The growing influence of the “rising powers” of the Global South, such as Brazil, China, India and South Africa, and the simultaneous emergence of a “world of regions” in which regional governing processes were increasingly important were among the salient traits of world politics in the early years of this century. Based on the assumption that powerful countries such as those named above would play a substantial role in shaping their respective regions, a new research agenda emerged, which conceptualised these countries as “regional powers.”
The GIGA German Institute of Global and Area Studies, where the conference will take place, played a major role in driving the debate on this topic, which led to important comparative insights on regional political dynamics. We unveiled patterns of leadership and followership, hegemony and contestation, and explored the regional powers’ ambivalent influence on regional cooperation as well as the complex relationships between their regional and global policies.
The conference aims to “revisit” the regional powers research agenda. Its goal is to critically assess past research and conceptual work on regional powers and to explore innovative approaches for the future, building on and expanding existing networks of scholars from different geographical and disciplinary backgrounds. This is all the more relevant in light of continuing shifts in global politics – be it the rise of authoritarianism in many regions, the domestic political and economic challenges within some of the most frequently studied regional powers (Brazil and South Africa), or the growing impact of non-state and transnational actors, including (state) corporations, civil society groups, and international organisations. To capture these important developments, we need to expand both the methodological and disciplinary toolkits of research on regional powers.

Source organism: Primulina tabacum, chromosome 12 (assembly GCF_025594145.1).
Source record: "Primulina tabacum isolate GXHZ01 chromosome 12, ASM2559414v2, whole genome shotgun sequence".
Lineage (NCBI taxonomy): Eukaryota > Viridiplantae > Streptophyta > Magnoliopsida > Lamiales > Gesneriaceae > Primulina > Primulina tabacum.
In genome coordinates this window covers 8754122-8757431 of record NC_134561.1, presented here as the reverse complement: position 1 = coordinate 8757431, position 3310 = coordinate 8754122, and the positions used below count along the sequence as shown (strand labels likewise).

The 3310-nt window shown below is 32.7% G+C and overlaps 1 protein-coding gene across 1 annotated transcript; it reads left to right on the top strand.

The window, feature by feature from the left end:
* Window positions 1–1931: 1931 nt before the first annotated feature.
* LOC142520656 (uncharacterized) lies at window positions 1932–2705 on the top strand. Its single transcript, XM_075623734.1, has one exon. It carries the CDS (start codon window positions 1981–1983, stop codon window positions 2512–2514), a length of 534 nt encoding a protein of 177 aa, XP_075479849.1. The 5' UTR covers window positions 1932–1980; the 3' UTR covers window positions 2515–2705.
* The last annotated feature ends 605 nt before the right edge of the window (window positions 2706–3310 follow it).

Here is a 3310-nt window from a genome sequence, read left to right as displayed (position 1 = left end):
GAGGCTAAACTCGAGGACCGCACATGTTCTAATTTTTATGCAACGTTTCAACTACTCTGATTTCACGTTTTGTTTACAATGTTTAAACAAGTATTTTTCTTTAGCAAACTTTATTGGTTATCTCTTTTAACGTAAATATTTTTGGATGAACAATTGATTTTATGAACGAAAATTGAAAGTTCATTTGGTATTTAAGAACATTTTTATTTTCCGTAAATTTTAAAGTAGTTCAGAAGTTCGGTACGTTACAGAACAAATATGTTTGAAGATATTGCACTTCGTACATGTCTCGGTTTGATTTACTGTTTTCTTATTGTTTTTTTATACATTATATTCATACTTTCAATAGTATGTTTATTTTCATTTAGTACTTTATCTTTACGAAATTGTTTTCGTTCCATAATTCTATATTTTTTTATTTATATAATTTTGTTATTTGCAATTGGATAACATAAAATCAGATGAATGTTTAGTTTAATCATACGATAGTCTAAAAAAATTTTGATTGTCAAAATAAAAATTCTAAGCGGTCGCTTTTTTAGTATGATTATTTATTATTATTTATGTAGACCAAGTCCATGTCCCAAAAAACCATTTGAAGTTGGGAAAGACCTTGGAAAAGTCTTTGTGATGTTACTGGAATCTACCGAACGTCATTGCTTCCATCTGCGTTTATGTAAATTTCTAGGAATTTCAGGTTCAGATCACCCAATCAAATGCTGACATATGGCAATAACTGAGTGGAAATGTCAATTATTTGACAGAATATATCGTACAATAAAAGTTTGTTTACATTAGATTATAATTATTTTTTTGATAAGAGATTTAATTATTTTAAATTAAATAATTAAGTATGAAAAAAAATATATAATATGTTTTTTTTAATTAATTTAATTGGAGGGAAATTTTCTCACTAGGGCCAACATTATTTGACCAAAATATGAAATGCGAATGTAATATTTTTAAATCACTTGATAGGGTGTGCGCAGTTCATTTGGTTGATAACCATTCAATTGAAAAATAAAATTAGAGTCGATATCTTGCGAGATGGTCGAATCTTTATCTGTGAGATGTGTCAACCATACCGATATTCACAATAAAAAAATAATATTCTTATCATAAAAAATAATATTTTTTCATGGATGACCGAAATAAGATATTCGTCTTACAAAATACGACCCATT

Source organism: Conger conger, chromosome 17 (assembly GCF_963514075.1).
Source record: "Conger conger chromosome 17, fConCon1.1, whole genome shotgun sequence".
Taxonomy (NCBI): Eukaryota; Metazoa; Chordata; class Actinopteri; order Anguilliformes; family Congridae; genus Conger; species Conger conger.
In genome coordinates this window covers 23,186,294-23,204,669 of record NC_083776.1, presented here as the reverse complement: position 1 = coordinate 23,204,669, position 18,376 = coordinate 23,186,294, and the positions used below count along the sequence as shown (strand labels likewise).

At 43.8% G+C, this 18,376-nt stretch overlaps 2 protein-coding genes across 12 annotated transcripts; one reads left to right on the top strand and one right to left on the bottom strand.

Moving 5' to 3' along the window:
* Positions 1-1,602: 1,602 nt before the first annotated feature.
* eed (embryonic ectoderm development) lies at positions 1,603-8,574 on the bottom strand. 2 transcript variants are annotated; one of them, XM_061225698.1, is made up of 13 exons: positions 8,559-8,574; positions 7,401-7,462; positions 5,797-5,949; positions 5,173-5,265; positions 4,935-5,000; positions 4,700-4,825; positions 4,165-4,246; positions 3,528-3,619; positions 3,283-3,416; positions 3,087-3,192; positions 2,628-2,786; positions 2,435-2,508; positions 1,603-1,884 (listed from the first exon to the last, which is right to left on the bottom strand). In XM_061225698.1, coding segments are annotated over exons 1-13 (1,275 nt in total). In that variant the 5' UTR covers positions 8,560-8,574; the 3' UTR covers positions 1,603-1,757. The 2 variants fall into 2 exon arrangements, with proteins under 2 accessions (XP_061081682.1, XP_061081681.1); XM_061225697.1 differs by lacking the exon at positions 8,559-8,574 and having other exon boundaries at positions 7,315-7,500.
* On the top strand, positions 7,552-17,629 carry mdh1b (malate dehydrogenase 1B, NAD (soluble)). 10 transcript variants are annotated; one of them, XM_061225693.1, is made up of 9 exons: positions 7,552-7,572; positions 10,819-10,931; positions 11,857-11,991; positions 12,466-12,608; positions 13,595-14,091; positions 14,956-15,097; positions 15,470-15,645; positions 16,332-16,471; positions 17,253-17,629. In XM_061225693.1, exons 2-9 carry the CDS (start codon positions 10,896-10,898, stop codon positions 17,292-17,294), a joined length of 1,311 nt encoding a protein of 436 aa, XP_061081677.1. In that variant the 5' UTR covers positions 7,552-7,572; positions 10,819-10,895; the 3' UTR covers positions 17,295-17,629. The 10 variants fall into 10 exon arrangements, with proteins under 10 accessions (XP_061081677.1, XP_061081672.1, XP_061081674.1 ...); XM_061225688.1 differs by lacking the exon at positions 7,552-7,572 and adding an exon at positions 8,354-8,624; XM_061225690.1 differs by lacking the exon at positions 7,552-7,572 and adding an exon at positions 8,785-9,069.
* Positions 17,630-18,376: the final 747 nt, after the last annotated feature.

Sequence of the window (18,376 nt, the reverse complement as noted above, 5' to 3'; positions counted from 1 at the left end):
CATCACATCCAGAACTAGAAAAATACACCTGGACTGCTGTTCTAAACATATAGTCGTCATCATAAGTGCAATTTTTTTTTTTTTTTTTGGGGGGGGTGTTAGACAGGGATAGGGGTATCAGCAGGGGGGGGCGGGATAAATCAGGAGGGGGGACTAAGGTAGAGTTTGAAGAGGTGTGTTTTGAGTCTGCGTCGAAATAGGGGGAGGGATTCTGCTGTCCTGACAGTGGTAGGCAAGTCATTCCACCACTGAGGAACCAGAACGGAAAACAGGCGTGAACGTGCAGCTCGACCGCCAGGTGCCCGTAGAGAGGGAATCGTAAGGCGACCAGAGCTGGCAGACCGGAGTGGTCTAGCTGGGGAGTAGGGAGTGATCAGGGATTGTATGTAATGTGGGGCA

In five panels and a round-table discussion, the conference will address the “revision” of specific aspects of the regional powers research agenda: (1) the concept itself, as well as the most suitable methodological tools for studying regional powers; (2) the influence of domestic factors, which were neglected in the original regional powers research agenda; (3) the empirical object of analysis, including new regional powers; (4) the different forums, beyond the region, where the influence of regional powers manifests itself; and (5) the previously neglected interdisciplinary component, which is essential for the study of contemporary regional powers.